Young Australian drivers should have zero blood alcohol requirement which is included in the issuance of their driver's license until they turn 21 in a bid to cut road toll and accidents, an academic says.
Professor Wayne Hall of the Centre for Clinical Research at the University of Queensland said that this step would prevent the deaths and serious injuries of dozens of Australian young drivers which are recorded as alcohol-related crashes every year.
Prof Hall said that he had supported the move in some American states where it is illegal to drink until the age of 21 but, he admitted that this will be impossible in Australia.
That will be a huge change in policy, and will likely be resisted by young people and by the alcohol industry, and it probably wouldn't be well complied with, Prof Hall said.
That's why we are thinking of other ways to achieve the same goal, that's why we think that having a zero blood alcohol level for drivers of at least the age of 21 would be a good idea.
Some cases may go to 25 since that's the age at which young people are especially most likely to drink heavily and be involved in motor vehicle crashes.
US states in which the minimum legal drinking age is 21 have fever alcohol related vehicular accidents which involves young people than in those American states where 18 years olds can legally drink.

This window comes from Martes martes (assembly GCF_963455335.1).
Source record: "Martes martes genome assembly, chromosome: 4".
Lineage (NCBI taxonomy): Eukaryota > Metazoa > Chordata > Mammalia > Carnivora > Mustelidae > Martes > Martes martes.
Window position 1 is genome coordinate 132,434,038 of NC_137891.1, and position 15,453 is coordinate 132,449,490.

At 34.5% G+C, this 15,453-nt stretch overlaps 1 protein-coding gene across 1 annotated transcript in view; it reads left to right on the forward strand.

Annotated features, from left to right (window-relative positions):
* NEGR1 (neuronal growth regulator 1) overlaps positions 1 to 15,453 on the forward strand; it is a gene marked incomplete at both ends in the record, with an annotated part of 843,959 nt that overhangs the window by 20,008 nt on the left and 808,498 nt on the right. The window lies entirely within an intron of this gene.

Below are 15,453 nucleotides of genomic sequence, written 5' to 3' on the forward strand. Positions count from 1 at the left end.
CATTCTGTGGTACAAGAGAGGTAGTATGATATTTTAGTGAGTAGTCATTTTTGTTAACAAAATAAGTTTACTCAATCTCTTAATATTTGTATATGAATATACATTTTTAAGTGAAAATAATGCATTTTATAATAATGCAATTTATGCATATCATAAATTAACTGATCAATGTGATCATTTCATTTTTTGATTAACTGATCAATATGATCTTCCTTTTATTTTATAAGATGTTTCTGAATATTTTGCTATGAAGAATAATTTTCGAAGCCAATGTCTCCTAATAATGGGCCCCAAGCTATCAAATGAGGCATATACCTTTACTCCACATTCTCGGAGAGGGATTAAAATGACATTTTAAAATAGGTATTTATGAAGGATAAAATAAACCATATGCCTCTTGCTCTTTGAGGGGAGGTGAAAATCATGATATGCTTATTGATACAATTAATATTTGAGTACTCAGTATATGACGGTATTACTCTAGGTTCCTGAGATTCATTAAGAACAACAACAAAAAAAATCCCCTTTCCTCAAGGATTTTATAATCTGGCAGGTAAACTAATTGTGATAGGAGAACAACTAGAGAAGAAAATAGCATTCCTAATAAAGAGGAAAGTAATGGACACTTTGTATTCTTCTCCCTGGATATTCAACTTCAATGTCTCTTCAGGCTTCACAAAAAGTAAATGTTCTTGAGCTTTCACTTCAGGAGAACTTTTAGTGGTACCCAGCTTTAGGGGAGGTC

Prof Hall has estimated that if zero blood alcohol limits will be applied to young Australian drivers then 17 fewer deaths would have occurred in 2003 among those 18 to 21 years olds.
Imposing this requirement on drivers up to the age of 25 will prevent 50 deaths while rates of serious injuries will significantly be reduced.
You're looking at another 12 to 20 serious injuries for each death, so if this is made possible there's a lot of young people who will not be seriously damaged and spend lots of time and money in hospitals, Prof Hall said.
Victoria's licensing system has already set a minimum age of 22 in order to obtain a full license, but other states are generally less strict about when a young driver can legally have alcohol in their body system.
There's no need for additional enforcement costs since police are already random breath testing drivers, Prof Hall added.
The only additional thing to do is to check their age after they were breath tested.
Prof Hall also recommended that Australia should increase alcohol taxes and launch a new program to promote safer level of alcoholic consumption.
He made the call in a paper published in the latest edition of the Medical Journal of Australia.